The home of The Masters since 1934, Augusta National Golf Club has provided some of the greatest moments in golf history. The highly exclusive club has also hosted numerous U.S. presidents over the years. Dwight D. Eisenhower was such a frequent visitor — he played the course 29 times during his two terms — that he had a cabin on Bobby Jones’ hallowed grounds named after him.
In October 1983, Ronald Reagan visited Augusta National for one of the rare rounds of his presidency but never got to finish as a man who’d voted for him three years earlier stormed the home of The Masters and took seven hostages, leading to a two-hour standoff that thankfully ended with nobody being hurt.
The man who stormed Augusta National once worked concessions at The Masters and played semi-pro football
The man who invaded Augusta National the day Ronald Reagan was on the course was a 45-year-old local man named Charles R. Harris, who was known to some as “Smiley” as he apparently rarely smiled. Harris knew the grounds at Augusta as he’d worked concessions at The Masters throughout high school and would sometimes sneak into the club to collect balls from a pond behind the cottages that often serve as temporary residences for the players during Masters week.
Harris tried golf at one point but it was simply too frustrating and gave it up as he preferred more physical sports anyway. He was a solid football player in high school, even receiving some scholarship offers, but an injury derailed that dream, although he did later play semi-pro ball for the Augusta Eagles, the team from which about 25 players were used as extras in the original version of The Longest Yard starring Burt Reynolds.
In 1983, Harris was extremely down on his luck. He’d recently lost his father, a Navy vet and former Augusta police detective whom he called his best friend, and had also lost his job at the paper mill where he’d worked for 23 years. His marriage was on the rocks, he was drinking too much, and was just fed up, which is what led him to Augusta National.
Harris knew President Ronald Reagan was on the grounds that day
On the morning of October 22, 1983, Harris and his sister, Harriet, were driving by Augusta National and noticed quite a bit of security surrounding the club. Harriet recognized one of the deputies so they stopped and asked what was going, at which point they were told President Ronald Reagan was on the grounds. Reagan had been shot two years earlier and his security detail was still much larger than it had been before.
Not thinking much of it, Charles went home, fixed himself a drink, and flipped on the television to hear that U.S. Steel was laying off thousands of workers as the industry was in trouble due to losing business to foreign-made steel, which angered Harris so much that he decided he was going to head back to Augusta National to have a chat with Ronald Reagan. And he was taking his .38-caliber revolver with him.
For some reason, there was no security at Gate 3 at Augusta National so Harris rammed his 1974 Dodge pick-up truck through the gate and drove toward the clubhouse, setting off a dramatic two-hour standoff.
Harris took seven hostages at Augusta National while demanding to speak to Ronald Reagan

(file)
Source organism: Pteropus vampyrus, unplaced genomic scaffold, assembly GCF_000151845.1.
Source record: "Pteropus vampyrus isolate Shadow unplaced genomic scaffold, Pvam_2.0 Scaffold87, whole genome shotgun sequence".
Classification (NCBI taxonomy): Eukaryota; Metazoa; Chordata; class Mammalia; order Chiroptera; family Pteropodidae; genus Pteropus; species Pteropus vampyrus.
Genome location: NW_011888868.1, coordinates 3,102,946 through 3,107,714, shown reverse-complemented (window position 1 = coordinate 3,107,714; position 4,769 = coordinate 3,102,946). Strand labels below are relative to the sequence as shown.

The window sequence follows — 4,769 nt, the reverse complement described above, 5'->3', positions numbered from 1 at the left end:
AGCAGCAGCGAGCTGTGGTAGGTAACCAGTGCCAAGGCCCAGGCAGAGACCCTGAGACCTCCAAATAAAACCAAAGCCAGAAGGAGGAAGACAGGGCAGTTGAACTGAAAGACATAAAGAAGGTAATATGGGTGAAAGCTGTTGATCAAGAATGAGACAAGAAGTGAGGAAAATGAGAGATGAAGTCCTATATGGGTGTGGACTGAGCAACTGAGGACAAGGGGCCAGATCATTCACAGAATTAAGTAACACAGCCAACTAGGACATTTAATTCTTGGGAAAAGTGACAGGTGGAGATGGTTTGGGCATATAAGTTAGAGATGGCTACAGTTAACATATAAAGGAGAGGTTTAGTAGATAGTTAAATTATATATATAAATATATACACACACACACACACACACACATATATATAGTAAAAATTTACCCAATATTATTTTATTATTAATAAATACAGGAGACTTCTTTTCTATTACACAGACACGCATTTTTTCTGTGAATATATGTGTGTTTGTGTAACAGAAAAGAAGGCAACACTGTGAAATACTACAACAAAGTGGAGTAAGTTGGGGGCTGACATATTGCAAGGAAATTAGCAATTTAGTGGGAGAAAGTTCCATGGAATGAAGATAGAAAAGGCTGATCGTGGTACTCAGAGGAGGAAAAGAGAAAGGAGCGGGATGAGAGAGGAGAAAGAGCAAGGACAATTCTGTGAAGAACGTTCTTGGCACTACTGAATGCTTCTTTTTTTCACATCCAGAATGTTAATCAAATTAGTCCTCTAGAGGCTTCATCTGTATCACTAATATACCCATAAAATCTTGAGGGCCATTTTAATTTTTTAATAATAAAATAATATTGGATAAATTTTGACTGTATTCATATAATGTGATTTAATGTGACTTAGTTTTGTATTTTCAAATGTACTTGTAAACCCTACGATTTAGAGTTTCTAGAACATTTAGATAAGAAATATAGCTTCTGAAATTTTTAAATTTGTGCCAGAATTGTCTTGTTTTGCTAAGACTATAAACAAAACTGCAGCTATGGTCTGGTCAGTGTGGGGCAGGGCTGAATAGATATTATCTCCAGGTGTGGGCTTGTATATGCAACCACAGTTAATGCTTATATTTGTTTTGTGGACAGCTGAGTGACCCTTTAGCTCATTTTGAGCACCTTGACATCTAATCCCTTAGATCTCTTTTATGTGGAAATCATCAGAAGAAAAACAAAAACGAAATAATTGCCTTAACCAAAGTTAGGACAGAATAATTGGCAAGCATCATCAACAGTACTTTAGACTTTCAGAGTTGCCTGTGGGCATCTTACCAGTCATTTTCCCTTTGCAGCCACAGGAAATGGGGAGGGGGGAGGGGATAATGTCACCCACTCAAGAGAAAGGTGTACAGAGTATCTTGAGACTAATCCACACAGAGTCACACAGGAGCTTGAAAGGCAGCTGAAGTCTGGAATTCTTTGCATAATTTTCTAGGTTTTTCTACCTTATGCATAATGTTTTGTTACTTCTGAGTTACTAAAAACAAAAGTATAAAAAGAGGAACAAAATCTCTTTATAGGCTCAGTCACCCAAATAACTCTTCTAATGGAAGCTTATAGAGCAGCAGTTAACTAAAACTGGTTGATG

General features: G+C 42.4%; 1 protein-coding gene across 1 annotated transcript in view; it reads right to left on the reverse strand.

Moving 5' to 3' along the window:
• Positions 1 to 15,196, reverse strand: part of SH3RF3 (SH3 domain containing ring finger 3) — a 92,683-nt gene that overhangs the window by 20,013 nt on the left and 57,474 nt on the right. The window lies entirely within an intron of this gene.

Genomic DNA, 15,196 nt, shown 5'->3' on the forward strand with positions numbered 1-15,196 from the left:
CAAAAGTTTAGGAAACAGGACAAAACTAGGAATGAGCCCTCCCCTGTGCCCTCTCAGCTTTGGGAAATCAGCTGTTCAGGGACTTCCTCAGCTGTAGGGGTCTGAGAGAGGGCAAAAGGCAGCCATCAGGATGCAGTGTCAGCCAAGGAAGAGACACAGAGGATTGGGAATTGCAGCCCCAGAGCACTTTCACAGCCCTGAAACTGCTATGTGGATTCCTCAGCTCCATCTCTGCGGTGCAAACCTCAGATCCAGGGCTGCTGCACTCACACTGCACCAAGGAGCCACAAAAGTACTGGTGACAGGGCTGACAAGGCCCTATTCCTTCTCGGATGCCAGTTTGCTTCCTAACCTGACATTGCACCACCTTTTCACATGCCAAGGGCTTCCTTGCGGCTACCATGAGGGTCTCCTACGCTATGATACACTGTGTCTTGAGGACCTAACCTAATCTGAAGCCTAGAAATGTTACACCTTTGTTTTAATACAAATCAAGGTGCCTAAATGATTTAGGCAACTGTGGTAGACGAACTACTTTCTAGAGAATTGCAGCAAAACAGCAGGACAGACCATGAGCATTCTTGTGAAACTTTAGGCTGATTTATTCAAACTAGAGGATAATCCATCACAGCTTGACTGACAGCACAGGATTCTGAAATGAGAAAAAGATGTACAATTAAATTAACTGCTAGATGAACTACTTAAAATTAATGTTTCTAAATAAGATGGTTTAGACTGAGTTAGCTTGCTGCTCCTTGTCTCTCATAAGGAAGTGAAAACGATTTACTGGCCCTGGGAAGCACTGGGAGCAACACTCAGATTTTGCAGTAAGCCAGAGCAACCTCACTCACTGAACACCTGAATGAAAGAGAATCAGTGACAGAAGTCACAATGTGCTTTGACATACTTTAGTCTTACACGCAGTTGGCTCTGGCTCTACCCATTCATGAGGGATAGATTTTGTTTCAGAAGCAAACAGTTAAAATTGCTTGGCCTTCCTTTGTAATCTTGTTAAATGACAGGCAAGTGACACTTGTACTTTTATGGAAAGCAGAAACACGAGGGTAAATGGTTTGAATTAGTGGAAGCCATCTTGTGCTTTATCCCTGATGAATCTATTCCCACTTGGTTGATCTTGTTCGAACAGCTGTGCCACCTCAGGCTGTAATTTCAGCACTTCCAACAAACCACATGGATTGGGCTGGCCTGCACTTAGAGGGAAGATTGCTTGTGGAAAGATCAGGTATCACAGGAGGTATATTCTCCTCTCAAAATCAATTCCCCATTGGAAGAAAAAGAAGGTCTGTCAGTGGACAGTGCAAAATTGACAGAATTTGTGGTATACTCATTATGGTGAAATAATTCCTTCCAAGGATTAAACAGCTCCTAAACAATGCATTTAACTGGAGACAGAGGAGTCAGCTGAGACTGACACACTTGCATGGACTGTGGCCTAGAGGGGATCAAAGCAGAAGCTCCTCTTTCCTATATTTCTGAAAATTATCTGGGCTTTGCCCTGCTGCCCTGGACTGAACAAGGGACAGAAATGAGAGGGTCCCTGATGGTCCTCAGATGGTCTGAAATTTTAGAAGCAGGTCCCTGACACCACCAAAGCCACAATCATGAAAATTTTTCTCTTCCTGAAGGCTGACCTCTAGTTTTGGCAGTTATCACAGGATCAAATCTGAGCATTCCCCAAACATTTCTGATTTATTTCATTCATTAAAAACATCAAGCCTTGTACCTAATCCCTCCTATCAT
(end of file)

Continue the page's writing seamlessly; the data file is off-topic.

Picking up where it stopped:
Now, the White House version of what happened at Augusta National on October 22, 1983, is a little different than the version Charles Harris told Golf Digest back in 2000. While most accounts say that Ronald Reagan was on the famed par-3 16th hole — the hole on which Tiger Woods made his famous chip in 2005 — when Harris busted into the home of The Masters, Harris contends that he saw Reagan right when he drove up to the clubhouse area.
Either way, Harris was set on speaking to Reagan and ended up taking seven hostages, starting with a club chauffer, Roy Sullivan, whom he walked into the pro shop at gunpoint before letting him go, telling him that he could drink the bottle of tequila that was in his truck for his troubles.
In the pro shop, Harris took six additional hostages — two White House staffers and four club employees — eventually letting them all go. The official story says that one hostage escaped, which Harris said wasn’t true. As the day went on, authorities surrounded the shop. Sharpshooters set up near the practice green while helicopters hovered over Augusta National as Harris waited to hear whether or not his demand would be met, which it actually was as Ronald Reagan called the shop from his armored limo.
However, Harris thought the call was a trick and that he was listening to a recording, which caused him to angrily hang up without ever saying a word to Reagan, who was then escorted off the grounds. Harris said that he never had any intention of hurting anyone, including Ronald Reagan himself, and that the one shot he fired that day was just to prove that his .38 was indeed functional.
At 4:20 p.m., a little less than two hours after he broke into Augusta National, Charles Harris surrendered to police as he knew the alternative option was death. He was never charged with a federal crime but did spend five years in Georgia state prison for false imprisonment and was monitored by the Secret Service for four years upon his release. He died in 2007 at the age of 68.
As for Ronald Reagan, he had quite a long week after the incident at Augusta National as just about seven hours later, a suicide bomber killed 241 U.S. military personnel in Beirut and just a couple of days later, the U.S. and a coalition of Caribbean nations invaded Grenada.